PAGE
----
‘He can’t change himself right now’
Jonna ter Veer
editor of NOS Sports
Jonna ter Veer
editor of NOS Sports
Footballers often go down after their careers end, but Mohamed Ihattaren hit the ground running several times early in his career. “He is not at the stage where he can be helped,” says Glenn Helder, the ex-football player who made the wrong choices privately and partly recognizes himself in what is happening to Ihattaren now.
“Although it’s worse for him now: the pressure is higher and social media puts all your deeds in the spotlight. If smartphones had existed in my time, I’d still be in jail now…,” he says with a wink.
Ihattaren is one of the greatest talents Dutch soccer has produced in the past decade. Bright was with Vitesse in the 1990s. Until his gambling addiction came to light and he eventually ended up in jail from Arsenal and Oranje, for threats, assault and firearm possession.
On Sunday, Ihattaren was arrested in Amsterdam after a conflict in the relational sphere. The police announced that the 21-year-old detainee, without naming Ihattaren, has since been released. He is still considered a suspect.
He was also arrested in November for a threat. The big question is whether he can continue his professional life at Juventus after the recent developments.
Wanting to, not being able to
Helder’s story is one of self-destruction and helplessness, a cry for help. No one could help him, he tells himself.
“It’s like expecting someone who makes the same spelling mistake ten times in a dictation not to make it the eleventh time. If you can’t do it, you don’t change it. Besides, I was shit-faced.”
“I’m sure even Ihattaren can’t change himself now,” Helder says. “Van der Vaart, Vanenburg, Sneijder, Nouri’s brother, he got the jackpot of personal coaching. He doesn’t just fuck it up, the boy wants to change, otherwise he wouldn’t ask for help. But he doesn’t keep it up.”
It is also quite something to be put on a pedestal so young, when your brain is not even fully grown, Helder knows. “All of a sudden you have money and status, people have sky-high expectations of you. Everything you do is magnified in the media. You are a child in an overly mature world. Dealing with that responsibly is quite an art.”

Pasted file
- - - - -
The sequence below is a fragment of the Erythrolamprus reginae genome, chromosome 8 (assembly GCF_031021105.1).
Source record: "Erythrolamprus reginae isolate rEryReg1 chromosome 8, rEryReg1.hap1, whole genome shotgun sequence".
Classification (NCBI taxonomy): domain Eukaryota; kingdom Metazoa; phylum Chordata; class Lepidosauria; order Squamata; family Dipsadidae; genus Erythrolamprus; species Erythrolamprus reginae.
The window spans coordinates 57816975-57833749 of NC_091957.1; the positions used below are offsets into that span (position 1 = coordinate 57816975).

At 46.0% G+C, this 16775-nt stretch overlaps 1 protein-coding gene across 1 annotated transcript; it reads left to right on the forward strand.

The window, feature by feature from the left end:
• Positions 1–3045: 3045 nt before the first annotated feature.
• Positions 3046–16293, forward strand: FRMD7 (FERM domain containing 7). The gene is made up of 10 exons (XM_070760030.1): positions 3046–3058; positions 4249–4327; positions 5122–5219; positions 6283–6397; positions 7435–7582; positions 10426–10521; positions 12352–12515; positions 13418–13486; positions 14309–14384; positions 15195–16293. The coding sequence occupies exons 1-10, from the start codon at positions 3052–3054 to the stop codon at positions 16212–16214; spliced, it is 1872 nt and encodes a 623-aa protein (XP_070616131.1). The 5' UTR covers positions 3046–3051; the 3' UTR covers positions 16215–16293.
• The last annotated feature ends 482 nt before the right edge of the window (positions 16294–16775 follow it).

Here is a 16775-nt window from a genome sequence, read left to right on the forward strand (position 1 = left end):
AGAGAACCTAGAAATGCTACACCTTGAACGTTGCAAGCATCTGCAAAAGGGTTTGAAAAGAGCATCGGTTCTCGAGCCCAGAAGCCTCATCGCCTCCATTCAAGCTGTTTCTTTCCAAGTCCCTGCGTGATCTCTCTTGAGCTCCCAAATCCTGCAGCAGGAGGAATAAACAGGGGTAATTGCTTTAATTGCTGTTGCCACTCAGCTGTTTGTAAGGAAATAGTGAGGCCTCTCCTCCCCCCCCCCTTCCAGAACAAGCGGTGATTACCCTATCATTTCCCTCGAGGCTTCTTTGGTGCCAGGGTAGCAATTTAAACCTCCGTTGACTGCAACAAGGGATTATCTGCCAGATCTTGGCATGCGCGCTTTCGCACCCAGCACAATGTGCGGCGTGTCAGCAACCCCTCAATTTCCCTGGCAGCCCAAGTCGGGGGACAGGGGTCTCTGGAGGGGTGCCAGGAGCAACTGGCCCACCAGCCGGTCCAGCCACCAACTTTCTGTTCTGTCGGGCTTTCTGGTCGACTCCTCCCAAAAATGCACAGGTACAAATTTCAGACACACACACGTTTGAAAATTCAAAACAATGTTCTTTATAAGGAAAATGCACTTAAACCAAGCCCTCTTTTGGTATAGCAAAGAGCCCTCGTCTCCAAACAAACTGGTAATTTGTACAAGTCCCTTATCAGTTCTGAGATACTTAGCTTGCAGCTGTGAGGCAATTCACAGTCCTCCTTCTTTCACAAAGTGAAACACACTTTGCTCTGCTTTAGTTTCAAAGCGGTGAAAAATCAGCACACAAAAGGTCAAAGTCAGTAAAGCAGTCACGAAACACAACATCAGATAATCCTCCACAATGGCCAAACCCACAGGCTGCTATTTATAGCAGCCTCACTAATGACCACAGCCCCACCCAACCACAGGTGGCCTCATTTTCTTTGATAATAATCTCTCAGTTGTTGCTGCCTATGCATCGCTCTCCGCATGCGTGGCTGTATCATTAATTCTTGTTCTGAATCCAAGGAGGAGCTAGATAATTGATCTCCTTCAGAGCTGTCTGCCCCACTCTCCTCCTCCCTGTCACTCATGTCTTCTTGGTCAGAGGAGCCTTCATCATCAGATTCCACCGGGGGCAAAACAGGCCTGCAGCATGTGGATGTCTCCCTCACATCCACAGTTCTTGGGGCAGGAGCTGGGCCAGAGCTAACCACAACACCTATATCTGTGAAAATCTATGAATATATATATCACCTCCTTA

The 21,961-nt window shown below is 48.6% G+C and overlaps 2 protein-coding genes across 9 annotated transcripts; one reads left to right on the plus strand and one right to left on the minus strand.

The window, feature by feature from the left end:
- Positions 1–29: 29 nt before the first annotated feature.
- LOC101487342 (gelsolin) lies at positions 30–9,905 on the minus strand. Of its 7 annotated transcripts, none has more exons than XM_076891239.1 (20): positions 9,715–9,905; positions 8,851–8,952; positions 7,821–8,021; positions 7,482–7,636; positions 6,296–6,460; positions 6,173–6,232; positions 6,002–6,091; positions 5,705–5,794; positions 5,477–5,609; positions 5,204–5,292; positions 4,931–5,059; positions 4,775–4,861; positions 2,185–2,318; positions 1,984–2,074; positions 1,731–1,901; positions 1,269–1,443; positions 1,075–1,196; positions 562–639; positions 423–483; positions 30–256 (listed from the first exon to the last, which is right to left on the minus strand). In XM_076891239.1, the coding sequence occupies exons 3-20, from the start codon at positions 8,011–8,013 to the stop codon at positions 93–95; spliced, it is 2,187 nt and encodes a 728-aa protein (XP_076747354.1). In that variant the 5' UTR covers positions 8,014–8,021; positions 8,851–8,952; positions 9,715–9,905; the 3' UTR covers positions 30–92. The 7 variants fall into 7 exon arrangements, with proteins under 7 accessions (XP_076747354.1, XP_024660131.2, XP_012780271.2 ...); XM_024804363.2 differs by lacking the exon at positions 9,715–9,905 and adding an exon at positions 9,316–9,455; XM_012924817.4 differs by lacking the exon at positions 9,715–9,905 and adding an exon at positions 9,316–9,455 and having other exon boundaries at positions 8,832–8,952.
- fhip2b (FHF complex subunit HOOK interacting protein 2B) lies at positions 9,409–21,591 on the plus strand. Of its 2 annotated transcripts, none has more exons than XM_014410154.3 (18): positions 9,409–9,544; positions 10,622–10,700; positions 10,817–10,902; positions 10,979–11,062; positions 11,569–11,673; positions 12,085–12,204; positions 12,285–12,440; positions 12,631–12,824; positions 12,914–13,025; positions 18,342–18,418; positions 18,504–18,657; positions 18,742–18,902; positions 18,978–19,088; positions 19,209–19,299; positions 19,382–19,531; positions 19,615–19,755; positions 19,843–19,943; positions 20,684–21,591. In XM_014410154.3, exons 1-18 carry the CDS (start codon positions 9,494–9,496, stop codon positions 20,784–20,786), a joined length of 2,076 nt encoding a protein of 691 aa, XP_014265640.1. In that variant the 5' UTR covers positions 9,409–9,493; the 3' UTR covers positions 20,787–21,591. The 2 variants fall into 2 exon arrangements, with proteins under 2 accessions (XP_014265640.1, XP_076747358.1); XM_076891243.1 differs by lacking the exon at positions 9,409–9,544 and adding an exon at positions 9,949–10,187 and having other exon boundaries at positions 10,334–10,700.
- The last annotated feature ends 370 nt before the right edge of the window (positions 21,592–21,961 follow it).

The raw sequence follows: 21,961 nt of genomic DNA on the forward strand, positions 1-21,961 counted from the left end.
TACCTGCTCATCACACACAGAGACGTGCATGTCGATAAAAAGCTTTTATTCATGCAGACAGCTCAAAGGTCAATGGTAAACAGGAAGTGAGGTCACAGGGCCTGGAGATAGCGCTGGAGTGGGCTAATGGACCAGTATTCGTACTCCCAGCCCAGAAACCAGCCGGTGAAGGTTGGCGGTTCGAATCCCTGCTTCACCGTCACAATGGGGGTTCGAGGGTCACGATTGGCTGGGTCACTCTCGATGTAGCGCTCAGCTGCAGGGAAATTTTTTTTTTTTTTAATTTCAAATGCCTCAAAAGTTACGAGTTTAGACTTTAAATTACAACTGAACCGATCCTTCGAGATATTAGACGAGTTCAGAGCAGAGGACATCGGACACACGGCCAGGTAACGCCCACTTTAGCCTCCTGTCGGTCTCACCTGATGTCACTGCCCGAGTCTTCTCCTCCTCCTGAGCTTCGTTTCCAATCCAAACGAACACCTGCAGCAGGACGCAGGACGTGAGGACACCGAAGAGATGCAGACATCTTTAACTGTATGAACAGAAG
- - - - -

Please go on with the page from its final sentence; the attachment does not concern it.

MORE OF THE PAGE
Yet most soccer players manage to do this. Why does it go wrong for Ihattaren?
A stable environment helps, Helder knows. But it’s also about your character and a “healthy head.
You’re ashamed of how you dealt with the opportunities in your life. I had everything, but what did I do? I helped destroy myself.
The former soccer player does not know the details of Ihattaren’s situation, but is certain that his father’s death was a risk factor for the drift. On that, Ihattaren himself said earlier that you should “think of a Moroccan family as a tree, of which the father is the trunk and the mother and children are the branches.”
Ihattaren put away his emotions about the loss. Helder recognizes that. “I wasn’t stupid, I was well brought up and yet I made the wrong choices. I did everything to avoid having to deal with my feelings. Whereas: all I should have done is been grateful that I had a talent, that I could make money from it. I should have shown character not only on the field, but also off it.”
He watches with sorrow as Ihattaren, too, forgets to look himself honestly in the eye. Helder didn’t succeed at the time either.
“It started small. I never drank and smoked. But when Vitesse bought me, that summer I started stepping, smoking and drinking heavily. I kept performing on the field. That was my salvation. But also my disaster. ‘Top purchase Helder,’ the newspaper De Gelderlander headlined after I scored three goals in the first game. I was rewarded for bad behavior.”
Helder’s holdout was his coach, Herbert Neumann. “He motivated me and gave me the guidance I needed. I didn’t want to disappoint him on the field. If your trainer doesn’t see you for who you are and doesn’t understand you, it’s not going to be anything.”
Meanwhile, private problems were piling up at Helder. “I was a gambling addict. Gamblers are the biggest liars around. Not only to those around them, but also to themselves,” Helder explained his downfall as a professor.
“You feel ashamed of how you handled the opportunities in your life. I had everything, but what did I do? I helped destroy myself. I was happy when things came out and I rock bottom hit.” When you have nothing left to lose, he says, all you can do is win.
Although Ihattaren still has a long way to go, he thinks, there is still hope.
“I wish someone had been really hard on me for once. If I met my 25-year-old self now, I would shake him first – and that’s putting it very mildly.”
“Then I would tell him: Glenn, after your career with the Dutch and Arsenal, you will go to jail for seven months and then you can lug boxes at DHL. I get angry again when I think back to my younger self. The regret I have, I don’t begrudge anyone. I hope Ihattaren never has to write a biography like mine.”
Is Ihattaren ultimately salvageable? Yes, Helder thinks, because everyone can change. Everyone is salvageable.
In the case of Ihattaren, he thinks he needs to hear his father’s voice again. In other words, he should not listen to the devils on his pillow, but to the angel on his shoulder.
“That’s what I would tell him: listen, your father is proud of you. He’s not there anymore, but he’s always there. He sees you and knows that few are blessed with such a golden left leg as you. Take strength from his pride.”